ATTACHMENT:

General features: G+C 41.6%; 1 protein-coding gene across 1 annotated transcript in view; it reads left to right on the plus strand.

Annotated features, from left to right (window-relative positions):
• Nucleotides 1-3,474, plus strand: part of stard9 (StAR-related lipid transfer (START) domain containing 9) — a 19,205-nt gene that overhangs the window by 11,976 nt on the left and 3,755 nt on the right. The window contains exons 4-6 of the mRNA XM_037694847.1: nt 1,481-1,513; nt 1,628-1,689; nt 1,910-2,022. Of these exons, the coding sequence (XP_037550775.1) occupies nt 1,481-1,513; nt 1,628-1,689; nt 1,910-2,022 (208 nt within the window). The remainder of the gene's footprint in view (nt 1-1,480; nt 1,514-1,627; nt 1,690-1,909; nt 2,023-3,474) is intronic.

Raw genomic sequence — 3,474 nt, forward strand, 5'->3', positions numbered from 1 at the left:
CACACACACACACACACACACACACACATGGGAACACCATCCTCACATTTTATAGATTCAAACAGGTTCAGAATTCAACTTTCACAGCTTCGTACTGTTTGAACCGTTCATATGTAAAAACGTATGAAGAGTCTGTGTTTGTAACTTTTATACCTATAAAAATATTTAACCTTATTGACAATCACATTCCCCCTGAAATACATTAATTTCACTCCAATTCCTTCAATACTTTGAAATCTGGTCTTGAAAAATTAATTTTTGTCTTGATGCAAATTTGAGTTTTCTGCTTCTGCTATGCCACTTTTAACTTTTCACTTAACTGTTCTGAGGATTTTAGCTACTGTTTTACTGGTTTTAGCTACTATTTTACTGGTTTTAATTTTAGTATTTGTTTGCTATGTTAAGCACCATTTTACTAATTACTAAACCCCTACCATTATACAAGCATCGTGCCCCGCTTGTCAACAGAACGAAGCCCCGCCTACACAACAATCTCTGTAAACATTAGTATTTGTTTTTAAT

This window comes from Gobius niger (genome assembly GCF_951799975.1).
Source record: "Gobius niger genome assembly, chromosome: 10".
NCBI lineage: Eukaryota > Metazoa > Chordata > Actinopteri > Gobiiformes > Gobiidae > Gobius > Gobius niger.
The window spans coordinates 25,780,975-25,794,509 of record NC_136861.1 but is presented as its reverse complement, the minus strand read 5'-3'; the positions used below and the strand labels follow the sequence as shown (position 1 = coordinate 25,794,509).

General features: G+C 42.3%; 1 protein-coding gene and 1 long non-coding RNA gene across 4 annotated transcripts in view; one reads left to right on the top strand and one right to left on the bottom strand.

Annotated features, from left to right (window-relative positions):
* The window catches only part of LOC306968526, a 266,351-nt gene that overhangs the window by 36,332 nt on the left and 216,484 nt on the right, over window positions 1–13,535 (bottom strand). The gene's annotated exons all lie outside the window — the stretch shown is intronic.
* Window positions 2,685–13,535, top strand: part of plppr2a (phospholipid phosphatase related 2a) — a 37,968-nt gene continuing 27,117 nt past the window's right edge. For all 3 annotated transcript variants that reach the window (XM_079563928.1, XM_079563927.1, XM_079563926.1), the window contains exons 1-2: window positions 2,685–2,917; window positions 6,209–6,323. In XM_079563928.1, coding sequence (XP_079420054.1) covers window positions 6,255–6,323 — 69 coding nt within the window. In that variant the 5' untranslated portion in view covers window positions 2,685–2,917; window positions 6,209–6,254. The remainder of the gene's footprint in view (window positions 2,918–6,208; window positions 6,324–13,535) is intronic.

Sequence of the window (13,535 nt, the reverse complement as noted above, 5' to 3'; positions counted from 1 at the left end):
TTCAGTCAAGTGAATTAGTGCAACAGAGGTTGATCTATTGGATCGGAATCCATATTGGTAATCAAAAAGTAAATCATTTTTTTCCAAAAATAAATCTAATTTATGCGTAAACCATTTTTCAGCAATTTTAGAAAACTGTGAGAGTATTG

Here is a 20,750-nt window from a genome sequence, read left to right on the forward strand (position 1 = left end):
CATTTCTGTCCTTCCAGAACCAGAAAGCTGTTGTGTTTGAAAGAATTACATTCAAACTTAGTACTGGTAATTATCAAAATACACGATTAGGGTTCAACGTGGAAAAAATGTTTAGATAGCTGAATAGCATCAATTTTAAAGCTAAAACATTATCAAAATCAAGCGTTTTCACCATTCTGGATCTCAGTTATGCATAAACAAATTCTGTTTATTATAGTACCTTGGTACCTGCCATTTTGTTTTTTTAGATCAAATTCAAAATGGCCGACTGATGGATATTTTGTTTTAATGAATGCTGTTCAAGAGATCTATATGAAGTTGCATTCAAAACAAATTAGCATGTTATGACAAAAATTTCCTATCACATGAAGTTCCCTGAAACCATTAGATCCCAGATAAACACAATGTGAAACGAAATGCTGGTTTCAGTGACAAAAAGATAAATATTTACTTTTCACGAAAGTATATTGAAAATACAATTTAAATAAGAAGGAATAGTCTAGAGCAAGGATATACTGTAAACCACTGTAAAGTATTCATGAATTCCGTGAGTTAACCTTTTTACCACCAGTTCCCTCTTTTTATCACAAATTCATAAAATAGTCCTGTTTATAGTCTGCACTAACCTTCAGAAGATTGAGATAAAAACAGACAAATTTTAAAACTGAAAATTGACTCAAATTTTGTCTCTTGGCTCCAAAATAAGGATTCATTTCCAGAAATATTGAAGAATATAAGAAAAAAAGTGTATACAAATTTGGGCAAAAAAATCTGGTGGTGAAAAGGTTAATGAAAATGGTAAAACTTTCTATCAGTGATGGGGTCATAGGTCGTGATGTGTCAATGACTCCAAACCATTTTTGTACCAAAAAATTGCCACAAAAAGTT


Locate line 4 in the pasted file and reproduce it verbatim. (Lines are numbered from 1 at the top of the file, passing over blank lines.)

Raw genomic sequence — 3,474 nt, forward strand, 5'->3', positions numbered from 1 at the left: